the art of temporary shelter

Here is the challenge:   Build a structure that is…

…temporary

…has at least two and a half walls

…is big enough to contain a table

…has a roof made of shade-making organic materials through which one can see the stars…

What would you build?

These are some of the Talmudic constraints that twelve design contest winners worked under to make their versions of a sukkah, the ephemeral, rough-hewn dwelling built to celebrate the Jewish harvest festival of Sukkot. The twelve unique structures are on display for two days in Union Square Park in New York City. Alerted by a friend, we ran over to see them, and to learn about the amazing idea of a sukkah, about which we knew nothing, and which expanded our ideas of both “shelter” and “celebration”.

For one week each fall, sukkahs are erected to evoke the fragile shelters the ancient Israelites lived in during their many homeless years in the wilderness; it is customary to share meals with family and friends, entertain, and rejoice (and sleep there if weather permits). According to Sukkah City, sponsor of the international design competition, sukkahs are also:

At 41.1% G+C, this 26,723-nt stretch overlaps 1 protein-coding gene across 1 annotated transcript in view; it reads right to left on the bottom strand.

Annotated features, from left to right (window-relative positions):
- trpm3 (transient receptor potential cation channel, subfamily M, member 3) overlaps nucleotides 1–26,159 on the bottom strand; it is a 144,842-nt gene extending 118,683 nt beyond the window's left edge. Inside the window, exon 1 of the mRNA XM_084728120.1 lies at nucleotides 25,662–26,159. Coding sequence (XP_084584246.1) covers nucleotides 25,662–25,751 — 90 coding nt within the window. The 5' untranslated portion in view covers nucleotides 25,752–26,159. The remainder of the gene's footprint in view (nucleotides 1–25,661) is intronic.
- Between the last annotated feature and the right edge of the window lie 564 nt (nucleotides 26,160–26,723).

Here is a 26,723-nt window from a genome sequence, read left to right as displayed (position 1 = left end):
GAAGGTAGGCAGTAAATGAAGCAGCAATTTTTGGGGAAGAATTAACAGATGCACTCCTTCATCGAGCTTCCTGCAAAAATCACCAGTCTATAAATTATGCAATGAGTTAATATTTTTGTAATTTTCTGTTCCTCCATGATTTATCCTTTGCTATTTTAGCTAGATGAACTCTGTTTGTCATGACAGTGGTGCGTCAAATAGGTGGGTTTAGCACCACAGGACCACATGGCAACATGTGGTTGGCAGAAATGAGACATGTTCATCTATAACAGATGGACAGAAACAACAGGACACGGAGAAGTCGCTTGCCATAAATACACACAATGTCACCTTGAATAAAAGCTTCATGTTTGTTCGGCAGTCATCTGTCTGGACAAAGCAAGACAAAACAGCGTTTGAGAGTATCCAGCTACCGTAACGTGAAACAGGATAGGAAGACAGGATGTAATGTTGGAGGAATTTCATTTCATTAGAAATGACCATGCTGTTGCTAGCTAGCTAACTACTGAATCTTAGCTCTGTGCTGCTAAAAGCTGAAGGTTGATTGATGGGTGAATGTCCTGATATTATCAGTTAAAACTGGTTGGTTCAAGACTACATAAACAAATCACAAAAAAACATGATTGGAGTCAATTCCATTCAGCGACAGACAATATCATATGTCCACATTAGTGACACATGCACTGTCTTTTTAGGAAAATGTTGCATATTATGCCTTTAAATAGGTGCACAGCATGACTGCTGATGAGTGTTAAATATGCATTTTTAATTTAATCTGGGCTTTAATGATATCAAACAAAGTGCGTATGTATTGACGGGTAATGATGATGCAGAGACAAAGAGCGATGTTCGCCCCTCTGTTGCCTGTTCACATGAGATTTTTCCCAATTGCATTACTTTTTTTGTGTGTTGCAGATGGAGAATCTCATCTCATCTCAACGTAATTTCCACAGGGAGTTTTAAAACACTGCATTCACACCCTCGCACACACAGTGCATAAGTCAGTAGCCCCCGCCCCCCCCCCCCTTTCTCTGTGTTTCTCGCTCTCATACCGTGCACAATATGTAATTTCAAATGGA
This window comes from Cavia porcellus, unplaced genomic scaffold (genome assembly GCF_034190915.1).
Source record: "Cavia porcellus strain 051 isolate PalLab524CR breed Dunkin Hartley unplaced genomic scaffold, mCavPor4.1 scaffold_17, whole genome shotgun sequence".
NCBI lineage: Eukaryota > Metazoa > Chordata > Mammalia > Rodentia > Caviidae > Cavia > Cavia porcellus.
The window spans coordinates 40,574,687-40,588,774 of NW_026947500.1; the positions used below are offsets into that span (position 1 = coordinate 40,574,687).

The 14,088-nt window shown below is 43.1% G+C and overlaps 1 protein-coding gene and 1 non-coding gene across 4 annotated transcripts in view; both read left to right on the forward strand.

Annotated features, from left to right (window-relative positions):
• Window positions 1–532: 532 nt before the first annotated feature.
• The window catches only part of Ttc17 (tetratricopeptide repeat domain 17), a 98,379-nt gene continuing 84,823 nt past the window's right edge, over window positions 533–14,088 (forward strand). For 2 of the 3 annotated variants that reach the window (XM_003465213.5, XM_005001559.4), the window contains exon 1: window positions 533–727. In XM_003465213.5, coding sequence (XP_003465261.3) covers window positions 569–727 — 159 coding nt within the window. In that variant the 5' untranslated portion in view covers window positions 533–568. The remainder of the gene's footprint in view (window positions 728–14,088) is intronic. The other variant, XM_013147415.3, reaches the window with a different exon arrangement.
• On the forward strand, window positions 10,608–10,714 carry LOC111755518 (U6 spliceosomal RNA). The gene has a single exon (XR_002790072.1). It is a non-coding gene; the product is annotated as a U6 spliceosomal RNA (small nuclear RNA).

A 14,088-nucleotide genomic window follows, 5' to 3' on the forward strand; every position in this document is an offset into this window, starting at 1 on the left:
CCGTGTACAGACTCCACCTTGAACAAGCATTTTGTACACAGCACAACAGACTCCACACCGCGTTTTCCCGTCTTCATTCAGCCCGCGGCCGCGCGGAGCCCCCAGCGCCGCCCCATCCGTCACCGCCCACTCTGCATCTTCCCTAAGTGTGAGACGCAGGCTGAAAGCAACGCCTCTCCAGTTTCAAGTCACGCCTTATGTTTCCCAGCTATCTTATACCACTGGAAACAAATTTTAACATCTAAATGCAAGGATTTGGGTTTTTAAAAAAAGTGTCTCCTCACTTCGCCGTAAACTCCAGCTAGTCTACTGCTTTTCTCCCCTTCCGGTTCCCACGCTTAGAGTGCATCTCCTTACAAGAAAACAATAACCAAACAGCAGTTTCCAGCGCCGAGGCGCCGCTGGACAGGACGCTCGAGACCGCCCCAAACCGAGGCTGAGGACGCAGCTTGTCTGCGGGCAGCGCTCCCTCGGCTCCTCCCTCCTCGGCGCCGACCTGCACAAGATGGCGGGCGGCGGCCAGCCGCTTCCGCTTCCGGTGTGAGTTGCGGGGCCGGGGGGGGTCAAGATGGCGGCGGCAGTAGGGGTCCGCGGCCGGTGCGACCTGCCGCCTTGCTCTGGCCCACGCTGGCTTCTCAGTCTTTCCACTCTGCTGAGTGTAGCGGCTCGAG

“about universal ideas of transience and permanence as expressed in architecture. The sukkah is a means of ceremonially practicing homelessness, while at the same time remaining deeply rooted. It calls on us to acknowledge the changing of the seasons, to reconnect with an agricultural past, and to take a moment to dwell on–and dwell in–impermanence. “

The avant-garde sukkahs in Union Square embody these ideas in unexpected and moving ways.

One is made out of cardboard signs bought from homeless people…

Sally Schneider

Another is made of wooden sticks and dowels that fly up to the sky…

Sally Schneider

There’s a bent cane and rattan cocoon…

Sally Schneider

…and a hut built of carpenter’s wooden shims…

…like a popsicle stick structure with “windows” that rotate open…

Sally Schneider

The strangest sukkah has plexiglass walls supporting a huge tree-trunk roof…

Architizer

While scanning Google images for examples of more everyday sukkahs, we came across this beauty by Wesleyan architecture students, made with 1,600 culms of bamboo, 46 high carbon steel pipes, six steel rods, five spools of monofilament test line and steel rebar. The many poetic rules for making a sukkah seem to spark the architectural imagination.

Apparently, there are sukkahs secreted all over the place this week, decorated with ornaments and flowers, on roofs of synagogues, on apartment terraces, even in the garden of a nursing home in Riverdale. It’s such an strangely magic way to take stock, celebrate, count blessings…We’d like to build one for ourselves…

Heres New York Magazines very good analysis of Sukkah City, with a slide show…

More pictures here

With thanks Lee Haiken for the yelp!

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